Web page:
Despite a wave of new surveys and data flooding the market, it’s just about impossible to ascertain businesses’ sentiment in today’s economic environment — namely because each business had a unique experience over the last year and a half.
For some firms, like those deemed essential businesses, business was booming even during shutdowns. Others, meanwhile, struggled but persevered as they adjusted their business models to keep revenue flowing. And others, still, faced tough times that could only be alleviated through government aid initiatives.
It’s set a backdrop for what’s poised to be a fascinating moment in business finance history for the U.S. And while no two businesses can be compared apples to apples, there are some emerging patterns that Murray Halperin, managing member of cuBIZloan.com and president of Biz Lending & Insurance Center, Inc, said will be closely watched by the credit union community.
In a recent discussion with PYMNTS, he described the factors driving demand for financing among companies of all types and how credit unions’ collaborations with FinTech partners in the business finance arena can help connect as many firms to capital as possible.
The Business Climate
With each firm having its own experience amid the pandemic, Halperin noted that examining the current demand for business finance should be taken from an industry-specific approach.
Many deemed “essential businesses” had quite a lucrative year in 2020, and these companies are likely in search of capital to invest in future growth. Meanwhile, companies in industries such as hospitality and food services often struggled during the pandemic, so they’ll be seeking credit as a way to bounce back after a period of turmoil.
Overall, he said, there is an expectation that demand for business funding will grow, particularly as programs like the Paycheck Protection Program (PPP) come to an end.
“There will be plenty of movement out there as this economy grows,” he said, highlighting the role that economic recovery and growth will also play in this demand.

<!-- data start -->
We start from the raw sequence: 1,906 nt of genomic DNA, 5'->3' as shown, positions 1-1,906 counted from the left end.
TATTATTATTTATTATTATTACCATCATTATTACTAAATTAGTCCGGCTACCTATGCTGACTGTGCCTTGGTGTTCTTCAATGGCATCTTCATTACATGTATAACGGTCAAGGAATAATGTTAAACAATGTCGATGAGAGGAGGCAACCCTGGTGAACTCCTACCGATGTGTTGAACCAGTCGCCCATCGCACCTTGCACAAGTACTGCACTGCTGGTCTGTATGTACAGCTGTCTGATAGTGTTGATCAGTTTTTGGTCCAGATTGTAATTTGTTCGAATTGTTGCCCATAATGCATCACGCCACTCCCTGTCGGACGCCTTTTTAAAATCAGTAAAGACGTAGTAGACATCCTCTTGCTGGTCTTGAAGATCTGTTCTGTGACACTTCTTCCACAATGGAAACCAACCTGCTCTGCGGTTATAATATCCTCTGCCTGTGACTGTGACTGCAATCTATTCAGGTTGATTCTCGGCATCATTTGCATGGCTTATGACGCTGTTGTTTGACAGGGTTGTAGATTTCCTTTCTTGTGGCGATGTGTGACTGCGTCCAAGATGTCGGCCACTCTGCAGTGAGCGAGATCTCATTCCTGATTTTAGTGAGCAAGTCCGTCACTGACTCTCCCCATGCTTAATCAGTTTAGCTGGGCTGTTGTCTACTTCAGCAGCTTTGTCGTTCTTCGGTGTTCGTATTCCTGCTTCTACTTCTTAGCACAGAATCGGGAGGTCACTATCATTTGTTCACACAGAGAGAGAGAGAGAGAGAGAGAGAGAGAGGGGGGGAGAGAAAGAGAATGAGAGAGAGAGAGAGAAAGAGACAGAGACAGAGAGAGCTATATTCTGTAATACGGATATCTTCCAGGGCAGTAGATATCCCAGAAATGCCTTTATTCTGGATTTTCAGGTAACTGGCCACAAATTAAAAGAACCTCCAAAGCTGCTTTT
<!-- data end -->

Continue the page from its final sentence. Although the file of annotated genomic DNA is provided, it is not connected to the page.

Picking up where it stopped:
Credit Unions Step In
In anticipation of a surge in demand for credit, cuBIZloan.com, which was formed as a collaboration between New Jersey and Pennsylvania Credit Unions, recently announced a partnership with online business loan marketplace Lendio. For the businesses that seek funding from one of cuBIZloan.com’s credit union partners yet do not qualify for a loan, that credit union will automatically refer the applicant to Lendio to find a proper match.
It’s a reflection of credit unions’ efforts to support the business community as well as of the opportunity for these financial institutions to embrace FinTech collaboration in ways that have grown in popularity with banks.
According to Halperin, not every credit union can offer member business loans (MBLs) and working with a FinTech marketplace like Lendio can help connect those business members of a credit union to funding. Even credit unions that do offer MBLs cannot fund every single applicant, he noted, and collaborating with a third party can ensure that credit unions play a role in connecting more firms to capital.
“If credit unions can find a third-party source that’s quick and easy and it doesn’t affect their core business, why shouldn’t they collaborate?” he said.
Embracing FinTech partnerships can also help credit unions retain their competitive edge in an increasingly competitive business banking segment. Halperin pointed to advantages like a lack of early termination fees on loans or the tendency for businesses to rate their relationships with credit unions more highly than they do with banks as key benefits for credit unions looking to play a role in a potential business funding boom.
With FinTechs and application programming interface (API) integrations, he noted, credit unions can offer the kind of digital-first agile financing experience that companies have come to expect while reinforcing that credit union-business relationship.
“In the customer relationship between the credit union and their members, you traditionally find that relationship scores far better than it does with banks,” Halperin said.